Sure, this solution may have its drawbacks, but in the specific case of the tech–it always works better when it’s set up to succeed.
Democratization of AI
If you’re familiar with the issue of AI democratization, you’ll know that it isn’t a simple topic to tackle. Nor is it a silver bullet for certain AI problems. But I’d be remiss if I didn’t touch on it briefly as a future consideration.
I’m sure by now you’ve read at least one news headline or article warning of the potential dangers of AI. Maybe even a few of your peers have expressed reservations. There’s a lot of fear and uncertainty around the future of AI in today’s society. And understandably so.
Most of what the general public knows about artificial intelligence comes from the “bots-gone-wild” sci-fi narrative that has notoriously pervaded popular culture.
And even when we look to high-profile industry leaders for reassurance, we’re occasionally met with alarmist views like those of Tesla CEO, Elon Musk–who famously warned that AI has the potential to “doom mankind.”
But while Musk may have initially engaged in a bit of unhealthy fear-mongering, his most recent views and efforts preach caution around a very non-fictional threat: The abuse of AI’s power. In an interview with YCombinator founder, Sam Altman, Musk said, “It’s not that [AI] will develop a will of its own right off the bat, the concern is that someone may use it in a way that’s bad.”
Musk, along with other industry leaders, is advocating to make AI technologies widely available to all businesses and individuals at an affordable cost. So control doesn’t belong to the 1%.
Although progress in this effort has been somewhat uninspiring to date, I do think it’s important as we consider the future AI framework.
3) Will we have the requisite expertise?
According to research from Element AI, there are fewer than 100,000 specialists in the entire world today who have enough competence and expertise to solve serious AI challenges. And only about 22,000 PhD-educated researchers actively working in the field.
This poses a severe threat to the future of AI technology.
Big tech companies have started pulling experts from professorial positions at various colleges and universities around the world–unfortunately diminishing the number of people who can teach the technology to future generations.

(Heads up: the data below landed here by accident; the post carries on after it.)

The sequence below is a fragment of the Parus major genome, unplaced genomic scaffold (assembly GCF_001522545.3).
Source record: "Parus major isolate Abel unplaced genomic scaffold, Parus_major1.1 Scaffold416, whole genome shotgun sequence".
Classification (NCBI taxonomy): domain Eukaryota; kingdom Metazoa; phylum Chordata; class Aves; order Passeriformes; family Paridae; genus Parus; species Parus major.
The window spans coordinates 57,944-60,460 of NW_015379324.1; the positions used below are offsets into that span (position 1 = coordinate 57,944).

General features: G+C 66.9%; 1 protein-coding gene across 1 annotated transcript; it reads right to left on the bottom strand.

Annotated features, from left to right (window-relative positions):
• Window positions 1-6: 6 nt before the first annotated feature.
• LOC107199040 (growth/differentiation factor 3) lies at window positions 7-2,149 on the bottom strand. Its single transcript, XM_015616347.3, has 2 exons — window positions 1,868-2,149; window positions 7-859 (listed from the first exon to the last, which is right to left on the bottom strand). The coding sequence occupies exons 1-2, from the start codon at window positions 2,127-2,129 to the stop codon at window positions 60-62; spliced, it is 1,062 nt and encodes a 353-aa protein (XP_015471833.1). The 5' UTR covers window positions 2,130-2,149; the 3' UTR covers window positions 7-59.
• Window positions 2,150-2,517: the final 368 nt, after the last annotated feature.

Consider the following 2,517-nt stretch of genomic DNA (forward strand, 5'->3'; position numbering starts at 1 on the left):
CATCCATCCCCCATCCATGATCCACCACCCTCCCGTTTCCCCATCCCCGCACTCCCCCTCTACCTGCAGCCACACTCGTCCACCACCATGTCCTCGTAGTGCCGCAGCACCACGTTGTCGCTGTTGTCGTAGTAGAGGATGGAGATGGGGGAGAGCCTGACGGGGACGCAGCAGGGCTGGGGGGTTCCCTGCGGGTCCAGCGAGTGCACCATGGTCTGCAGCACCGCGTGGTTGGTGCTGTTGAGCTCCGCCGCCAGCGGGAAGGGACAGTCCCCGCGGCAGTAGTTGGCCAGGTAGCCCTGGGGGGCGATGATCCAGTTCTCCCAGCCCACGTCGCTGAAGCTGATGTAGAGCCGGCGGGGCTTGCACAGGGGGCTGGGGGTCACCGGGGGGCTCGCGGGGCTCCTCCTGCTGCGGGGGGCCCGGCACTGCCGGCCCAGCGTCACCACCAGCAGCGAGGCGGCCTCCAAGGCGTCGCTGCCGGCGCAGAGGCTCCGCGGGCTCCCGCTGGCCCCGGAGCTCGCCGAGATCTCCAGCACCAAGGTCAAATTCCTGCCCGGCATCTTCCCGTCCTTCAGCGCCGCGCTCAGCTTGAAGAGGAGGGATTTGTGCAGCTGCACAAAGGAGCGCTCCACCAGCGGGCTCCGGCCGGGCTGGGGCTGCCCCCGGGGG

Make no mistake: This is a problem.
While the basic concepts of neural networks and deep learning may only require a high-school math level, real expertise takes more significant math skills–akin to those of physicists and astronomers.
Luckily, companies like Google and Facebook have started offering AI engineering classes and online courses, while smaller companies have resorted to hiring outside of the specific field.
If we want to ensure that artificial intelligence does not surpass that of humans, we had better start investing in our own education.
We’ve already discussed the advantages of the democratization of AI technology, but I think it’s equally important in light of the above reality that we also break down any existing silos of AI expertise while we still can.
Silicon Valley is an excellent example of how beneficial this practice can be. It’s not unusual for researchers and developers to bounce around the industry’s leading companies, uploading new skills and knowledge, and in turn downloading them back into their next role. As a result, both companies and employees get smarter–avoiding a problematic monopoly of AI expertise (and power).
It’s clear changes are in order. As an AI-powered world becomes more of a future reality rather than a hypothetical possibility, the conversation has to shift from adoption to accommodation. The question now is not, “Is AI ready for our world,” it’s “Is our world ready for AI?” And when we consider these inevitable–and in some cases substantial– gaps in data, infrastructure and expertise, the answer is unequivocally yes. We need to start preparing now if we want to avoid the pitfalls of a technology we can’t fully support–or worse, control.